Christianity is closely linked with morality. ‘Being a Christian’ has commonly been understood as entailing certain behaviours, or more often, avoiding certain behaviours; this is why the media take such pleasure when sin is exposed in the church, it cuts against what the church is ‘meant’ to stand for.
But times are changing. Christian morality is no longer respected, but increasingly ridiculed, or at least, seen as a bit naïve.
Why would God really care about the minor moral actions most of us take? Surely the important thing is that we are ‘good’ people who don’t hurt anyone? What’s the big deal about a bit of sex, a few white lies and a slightly inaccurate tax return?
Christian morality is increasingly seen as illogical. More than this, we are now often seen as a deeply immoral people: we say that homosexual sex is sinful, thus repressing and discriminating against a minority group whose rights and personal fulfilment we are inhibiting. Some sections of the church are seen as chauvinistic patriarchal strongholds that are yet to treat women as equals.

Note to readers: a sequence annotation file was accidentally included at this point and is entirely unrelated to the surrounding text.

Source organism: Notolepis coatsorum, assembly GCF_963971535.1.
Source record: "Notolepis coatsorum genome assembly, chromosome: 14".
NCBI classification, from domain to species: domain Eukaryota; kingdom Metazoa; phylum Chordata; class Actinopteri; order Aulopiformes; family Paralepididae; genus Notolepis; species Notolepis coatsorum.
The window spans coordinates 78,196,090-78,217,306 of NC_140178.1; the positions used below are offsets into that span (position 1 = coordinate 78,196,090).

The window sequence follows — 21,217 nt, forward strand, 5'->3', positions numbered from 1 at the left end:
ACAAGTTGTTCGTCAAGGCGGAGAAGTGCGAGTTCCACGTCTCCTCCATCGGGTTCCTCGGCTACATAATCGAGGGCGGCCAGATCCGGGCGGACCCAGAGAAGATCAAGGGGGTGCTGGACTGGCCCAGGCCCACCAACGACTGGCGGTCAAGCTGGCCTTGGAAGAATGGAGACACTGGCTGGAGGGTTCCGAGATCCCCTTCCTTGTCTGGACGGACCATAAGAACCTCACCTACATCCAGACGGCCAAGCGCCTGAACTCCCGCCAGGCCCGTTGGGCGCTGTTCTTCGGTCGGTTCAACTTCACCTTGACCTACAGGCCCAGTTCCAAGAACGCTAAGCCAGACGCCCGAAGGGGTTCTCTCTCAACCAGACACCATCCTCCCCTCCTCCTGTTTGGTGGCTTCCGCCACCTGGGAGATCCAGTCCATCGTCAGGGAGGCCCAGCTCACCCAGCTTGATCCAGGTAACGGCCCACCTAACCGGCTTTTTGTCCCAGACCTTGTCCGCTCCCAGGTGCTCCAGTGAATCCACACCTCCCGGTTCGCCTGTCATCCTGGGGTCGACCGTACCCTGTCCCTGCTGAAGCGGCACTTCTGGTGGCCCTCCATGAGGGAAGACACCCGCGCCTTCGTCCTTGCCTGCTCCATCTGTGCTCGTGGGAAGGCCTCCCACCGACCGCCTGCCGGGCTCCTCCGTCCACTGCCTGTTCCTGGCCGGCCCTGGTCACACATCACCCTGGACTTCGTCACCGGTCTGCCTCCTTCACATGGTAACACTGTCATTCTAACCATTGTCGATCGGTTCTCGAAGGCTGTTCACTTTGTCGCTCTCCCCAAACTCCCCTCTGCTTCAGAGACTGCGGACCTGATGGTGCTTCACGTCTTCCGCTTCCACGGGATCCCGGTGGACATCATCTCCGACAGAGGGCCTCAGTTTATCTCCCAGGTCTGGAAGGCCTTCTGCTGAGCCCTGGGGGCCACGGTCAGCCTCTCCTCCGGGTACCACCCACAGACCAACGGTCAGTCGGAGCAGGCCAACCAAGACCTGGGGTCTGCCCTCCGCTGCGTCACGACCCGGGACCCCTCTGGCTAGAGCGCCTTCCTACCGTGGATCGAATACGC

The track record of religion is often thrown in our faces – from the crusades of the middle ages to the child abuse of the twentieth century. Anyone who engages with unbelievers regularly will face these kind of conversations, and this Sunday we will attempt to explore what’s going on here and find a way to constructively engage with the real questions that are legitimately being asked by a post-modern, post-truth, pluralistic culture.